During the 100 % front impact, all the parts of front car will participate in the course;the crash stiffness of bodywork will also reach the peak. During the crash, rational structure of bodywork can resist the distortion, absorb more energy and get better mode of distortion and low deceleration rate, so as to meet the performance of crash safety. The paper mainly makes optimization analysis based on the problems of front side rails, subframe, firewall, and optimization cases are confirmed which can decrease the intrusion and deceleration rate of the whole car. The structure of bodywork ,after optimization can meet the performance of crash safety.

  5. Impact of active controls technology on structural integrity

    Science.gov (United States)

    Noll, Thomas; Austin, Edward; Donley, Shawn; Graham, George; Harris, Terry

    1991-01-01

    This paper summarizes the findings of The Technical Cooperation Program to assess the impact of active controls technology on the structural integrity of aeronautical vehicles and to evaluate the present state-of-the-art for predicting the loads caused by a flight-control system modification and the resulting change in the fatigue life of the flight vehicle. The potential for active controls to adversely affect structural integrity is described, and load predictions obtained using two state-of-the-art analytical methods are given.

  6. The impact of structural genomics: the first quindecennial.

    Science.gov (United States)

    Grabowski, Marek; Niedzialkowska, Ewa; Zimmerman, Matthew D; Minor, Wladek

    2016-03-01

    The period 2000-2015 brought the advent of high-throughput approaches to protein structure determination. With the overall funding on the order of $2 billion (in 2010 dollars), the structural genomics (SG) consortia established worldwide have developed pipelines for target selection, protein production, sample preparation, crystallization, and structure determination by X-ray crystallography and NMR. These efforts resulted in the determination of over 13,500 protein structures, mostly from unique protein families, and increased the structural coverage of the expanding protein universe. SG programs contributed over 4400 publications to the scientific literature. The NIH-funded Protein Structure Initiatives alone have produced over 2000 scientific publications, which to date have attracted more than 93,000 citations. Software and database developments that were necessary to handle high-throughput structure determination workflows have led to structures of better quality and improved integrity of the associated data. Organized and accessible data have a positive impact on the reproducibility of scientific experiments. Most of the experimental data generated by the SG centers are freely available to the community and has been utilized by scientists in various fields of research. SG projects have created, improved, streamlined, and validated many protocols for protein production and crystallization, data collection, and functional analysis, significantly benefiting biological and biomedical research. PMID:26935210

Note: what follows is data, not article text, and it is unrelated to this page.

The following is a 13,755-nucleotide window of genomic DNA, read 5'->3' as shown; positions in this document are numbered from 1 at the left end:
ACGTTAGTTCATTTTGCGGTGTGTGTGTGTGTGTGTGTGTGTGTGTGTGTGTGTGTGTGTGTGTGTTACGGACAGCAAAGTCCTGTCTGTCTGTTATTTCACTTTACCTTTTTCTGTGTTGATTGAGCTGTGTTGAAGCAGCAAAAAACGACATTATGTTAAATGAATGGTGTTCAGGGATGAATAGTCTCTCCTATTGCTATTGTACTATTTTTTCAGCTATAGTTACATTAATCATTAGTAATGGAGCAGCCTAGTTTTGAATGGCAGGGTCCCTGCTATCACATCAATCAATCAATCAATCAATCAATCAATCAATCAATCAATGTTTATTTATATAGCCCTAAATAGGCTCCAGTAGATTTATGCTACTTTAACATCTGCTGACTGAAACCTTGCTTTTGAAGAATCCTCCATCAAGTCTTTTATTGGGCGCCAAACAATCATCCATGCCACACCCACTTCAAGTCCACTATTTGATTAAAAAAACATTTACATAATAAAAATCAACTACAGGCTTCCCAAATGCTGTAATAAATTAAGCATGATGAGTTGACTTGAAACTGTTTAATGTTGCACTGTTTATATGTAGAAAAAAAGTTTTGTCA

7. Hillslope gullying in the Solway Firth — Morecambe Bay region, Great Britain: Responses to human impact and/or climatic deterioration?

    Science.gov (United States)

    Chiverrell, R. C.; Harvey, A. M.; Foster, G. C.

    2007-02-01